Stow -- Mayor Sara Drew re-emphasized how collaboration, economic development and school safety top the city's priorities in the coming year during her 2013 State of the City address Jan. 10 in Council Chambers, which featured dozens of residents in attendance.

"One of the things I hope to do tonight," Drew said, "is clearly outline the vision of what ... with Council's support, we're looking to accomplish this year and in the coming years."

She said 2012 was a "certainly notable" year with several significant accomplishments.

Drew pointed out how the city's workforce has been cut 20 percent since 2008 through the Space Allocation Project and how the former parks and recreation building was divested -- creating a minimum savings of $50,000 -- and sold to EnviroScience Inc.

"We were able to not only keep one of our firms here in Stow ... we saved those jobs, saved that payroll, we turned that building into private use, which will generate approximately $40,000 a year in property taxes primarily benefitting the school system and repurposed a building that otherwise might have gone vacant," she said. "I think that was a very successful accomplishment."

Collaboration with other municipalities, an increase in building department duties realized without hiring additional staff, road program investments and improvements to recreational programming also topped the mayor's list of 2012 achievements.

In 2013, school safety and security throughout the city will be a top priority, Drew said.

"We realize some watershed events have happened ... it really has focused us on the fact that we need to be proactive and preventive so that we can address concerns and prevent things from happening," she said.

Drew emphasized security is a "local issue that requires a local solution," and noted that a task force, which will be headed by At-Large Councilman Brian D'Antonio, is being created to evaluate safety needs and solutions not just in the schools, but throughout Stow as a whole.

"This is not intended to be a long-term project," she said, emphasizing that it's her intent to have a "permanent" and "sustainable" solution in place by March 31 that will be presented to the public.

Besides safety, community and economic development remain the city's other top priority.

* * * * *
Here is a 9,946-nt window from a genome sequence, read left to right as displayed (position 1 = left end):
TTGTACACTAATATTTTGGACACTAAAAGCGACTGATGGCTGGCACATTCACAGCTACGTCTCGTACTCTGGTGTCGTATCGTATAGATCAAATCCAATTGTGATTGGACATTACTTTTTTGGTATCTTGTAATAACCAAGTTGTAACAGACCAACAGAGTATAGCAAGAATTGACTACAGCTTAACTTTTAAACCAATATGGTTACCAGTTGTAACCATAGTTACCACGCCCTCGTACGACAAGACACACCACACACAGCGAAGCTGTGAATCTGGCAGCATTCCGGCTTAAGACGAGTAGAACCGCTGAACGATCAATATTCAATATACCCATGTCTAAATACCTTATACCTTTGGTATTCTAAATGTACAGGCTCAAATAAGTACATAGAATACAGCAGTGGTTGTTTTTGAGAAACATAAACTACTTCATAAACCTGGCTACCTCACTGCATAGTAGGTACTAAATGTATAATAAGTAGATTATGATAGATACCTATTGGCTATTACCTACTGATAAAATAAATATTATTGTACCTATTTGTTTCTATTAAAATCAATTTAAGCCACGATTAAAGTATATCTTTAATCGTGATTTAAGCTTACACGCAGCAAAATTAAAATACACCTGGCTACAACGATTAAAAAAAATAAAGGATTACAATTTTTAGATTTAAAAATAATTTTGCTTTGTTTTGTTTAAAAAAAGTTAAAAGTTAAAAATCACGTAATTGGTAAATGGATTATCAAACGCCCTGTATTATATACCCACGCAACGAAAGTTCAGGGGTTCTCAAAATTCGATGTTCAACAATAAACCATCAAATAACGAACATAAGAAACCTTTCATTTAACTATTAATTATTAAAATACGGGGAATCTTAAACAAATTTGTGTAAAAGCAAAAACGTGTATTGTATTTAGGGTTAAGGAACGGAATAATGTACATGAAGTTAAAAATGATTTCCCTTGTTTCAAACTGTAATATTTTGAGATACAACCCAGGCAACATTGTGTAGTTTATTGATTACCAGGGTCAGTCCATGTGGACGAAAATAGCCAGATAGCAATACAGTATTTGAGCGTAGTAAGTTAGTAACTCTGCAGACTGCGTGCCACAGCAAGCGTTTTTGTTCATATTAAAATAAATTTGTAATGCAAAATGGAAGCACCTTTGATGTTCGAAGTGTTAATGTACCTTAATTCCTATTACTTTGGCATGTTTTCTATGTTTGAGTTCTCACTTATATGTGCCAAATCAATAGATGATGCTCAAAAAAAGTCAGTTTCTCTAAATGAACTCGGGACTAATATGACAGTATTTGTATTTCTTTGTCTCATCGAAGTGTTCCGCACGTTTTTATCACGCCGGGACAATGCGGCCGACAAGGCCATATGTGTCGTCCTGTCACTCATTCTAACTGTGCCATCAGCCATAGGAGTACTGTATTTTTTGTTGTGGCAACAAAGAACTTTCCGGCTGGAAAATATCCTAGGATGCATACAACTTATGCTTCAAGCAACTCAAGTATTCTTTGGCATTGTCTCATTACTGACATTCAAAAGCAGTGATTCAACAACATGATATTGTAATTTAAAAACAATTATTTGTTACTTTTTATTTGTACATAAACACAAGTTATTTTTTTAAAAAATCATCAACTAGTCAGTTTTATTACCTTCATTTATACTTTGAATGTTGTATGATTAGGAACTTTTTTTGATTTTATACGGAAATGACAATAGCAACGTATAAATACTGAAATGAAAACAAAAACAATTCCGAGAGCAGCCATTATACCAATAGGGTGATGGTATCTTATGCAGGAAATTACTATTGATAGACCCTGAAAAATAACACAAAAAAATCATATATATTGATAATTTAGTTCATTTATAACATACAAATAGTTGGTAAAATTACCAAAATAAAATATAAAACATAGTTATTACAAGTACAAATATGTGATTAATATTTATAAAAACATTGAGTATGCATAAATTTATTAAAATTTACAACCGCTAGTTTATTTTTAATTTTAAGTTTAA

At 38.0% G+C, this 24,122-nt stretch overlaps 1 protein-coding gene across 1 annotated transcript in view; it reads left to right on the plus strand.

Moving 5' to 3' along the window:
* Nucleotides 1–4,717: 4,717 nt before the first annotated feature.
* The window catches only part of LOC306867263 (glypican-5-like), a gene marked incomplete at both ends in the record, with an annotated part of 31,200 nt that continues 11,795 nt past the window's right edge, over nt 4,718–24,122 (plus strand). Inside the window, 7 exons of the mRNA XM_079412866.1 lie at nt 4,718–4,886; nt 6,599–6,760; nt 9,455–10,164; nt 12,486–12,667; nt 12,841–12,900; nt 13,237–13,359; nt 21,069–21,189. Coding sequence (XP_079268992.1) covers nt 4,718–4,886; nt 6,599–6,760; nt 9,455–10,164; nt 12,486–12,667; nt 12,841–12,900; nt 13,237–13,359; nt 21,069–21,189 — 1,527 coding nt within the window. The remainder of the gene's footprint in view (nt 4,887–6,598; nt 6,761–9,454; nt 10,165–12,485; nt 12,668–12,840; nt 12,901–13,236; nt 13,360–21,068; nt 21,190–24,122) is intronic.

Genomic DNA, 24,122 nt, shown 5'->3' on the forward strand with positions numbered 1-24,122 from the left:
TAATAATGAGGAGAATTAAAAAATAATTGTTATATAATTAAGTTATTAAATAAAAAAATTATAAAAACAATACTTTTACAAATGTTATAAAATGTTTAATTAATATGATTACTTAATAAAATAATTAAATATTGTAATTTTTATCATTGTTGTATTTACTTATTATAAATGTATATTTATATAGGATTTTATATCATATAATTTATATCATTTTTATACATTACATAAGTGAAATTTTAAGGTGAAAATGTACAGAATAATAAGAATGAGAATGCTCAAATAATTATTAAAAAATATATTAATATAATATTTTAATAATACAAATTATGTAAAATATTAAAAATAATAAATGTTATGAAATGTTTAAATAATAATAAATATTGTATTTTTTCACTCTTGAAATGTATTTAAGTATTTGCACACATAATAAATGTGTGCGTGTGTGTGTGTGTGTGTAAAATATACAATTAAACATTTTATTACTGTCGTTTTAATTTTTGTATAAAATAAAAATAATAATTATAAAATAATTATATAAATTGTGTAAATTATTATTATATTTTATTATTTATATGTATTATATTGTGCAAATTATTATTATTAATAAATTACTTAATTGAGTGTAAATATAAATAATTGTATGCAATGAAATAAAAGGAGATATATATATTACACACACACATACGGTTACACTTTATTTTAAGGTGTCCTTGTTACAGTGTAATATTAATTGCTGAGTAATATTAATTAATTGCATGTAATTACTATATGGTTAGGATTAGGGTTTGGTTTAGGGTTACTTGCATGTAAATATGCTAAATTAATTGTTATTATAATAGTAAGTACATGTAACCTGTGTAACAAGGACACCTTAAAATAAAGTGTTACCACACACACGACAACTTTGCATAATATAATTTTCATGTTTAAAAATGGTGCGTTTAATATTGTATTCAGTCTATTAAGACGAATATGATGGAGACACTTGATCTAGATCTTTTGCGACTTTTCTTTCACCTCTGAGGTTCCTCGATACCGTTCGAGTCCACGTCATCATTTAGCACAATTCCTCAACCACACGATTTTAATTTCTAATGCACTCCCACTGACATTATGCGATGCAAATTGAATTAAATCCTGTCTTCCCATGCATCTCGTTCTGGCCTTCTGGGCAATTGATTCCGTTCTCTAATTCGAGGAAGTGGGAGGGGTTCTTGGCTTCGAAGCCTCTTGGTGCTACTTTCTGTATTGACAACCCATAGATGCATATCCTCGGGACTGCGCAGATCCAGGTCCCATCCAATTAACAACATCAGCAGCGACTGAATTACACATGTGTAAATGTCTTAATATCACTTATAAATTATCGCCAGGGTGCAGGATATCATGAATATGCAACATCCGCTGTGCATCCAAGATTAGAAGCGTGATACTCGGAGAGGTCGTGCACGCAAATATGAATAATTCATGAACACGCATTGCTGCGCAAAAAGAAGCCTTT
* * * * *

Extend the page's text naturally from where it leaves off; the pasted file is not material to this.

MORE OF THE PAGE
"If we do not have a stable and diverse tax base, we simply don't have the funding to provide city services," she said.

The most high-profile project, Drew said, is the redevelopment of the Stow-Kent Shopping Center. In an even larger picture, she added, it's the city's goal to work cooperatively with Kent to develop a "Route 59 corridor" between the cities that capitalizes on Kent's downtown redevelopment through public and private partnerships.

Drew noted how the city has improved commercial and industrial occupancies over time as well, and that the northwest quadrant of Stow has acres of "shovel-ready" land currently being eyed by developers that "we need to leverage to our benefit."

She also emphasized the bolstering of the local workforce in the Stow's diverse and "vibrant business community" is another top initiative, adding that Stow features an unemployment rate lower than the both the state and county averages.

"As the unemployment rate falls in Summit County, the unemployment rate in Stow continues to fall, but its always been lower and continues to stay lower, and that's a great asset to the city," she said.

"I think 2013 will really lay the framework for a lot of things that we'll continue to do throughout my administration," Drew concluded. "I'm very optimistic. I think that we have a lot of positive indicators, a lot of things in the city that point to a bright future. We really need to continue good public policy that enhances what we already have, and I think we're all dedicated to doing that."


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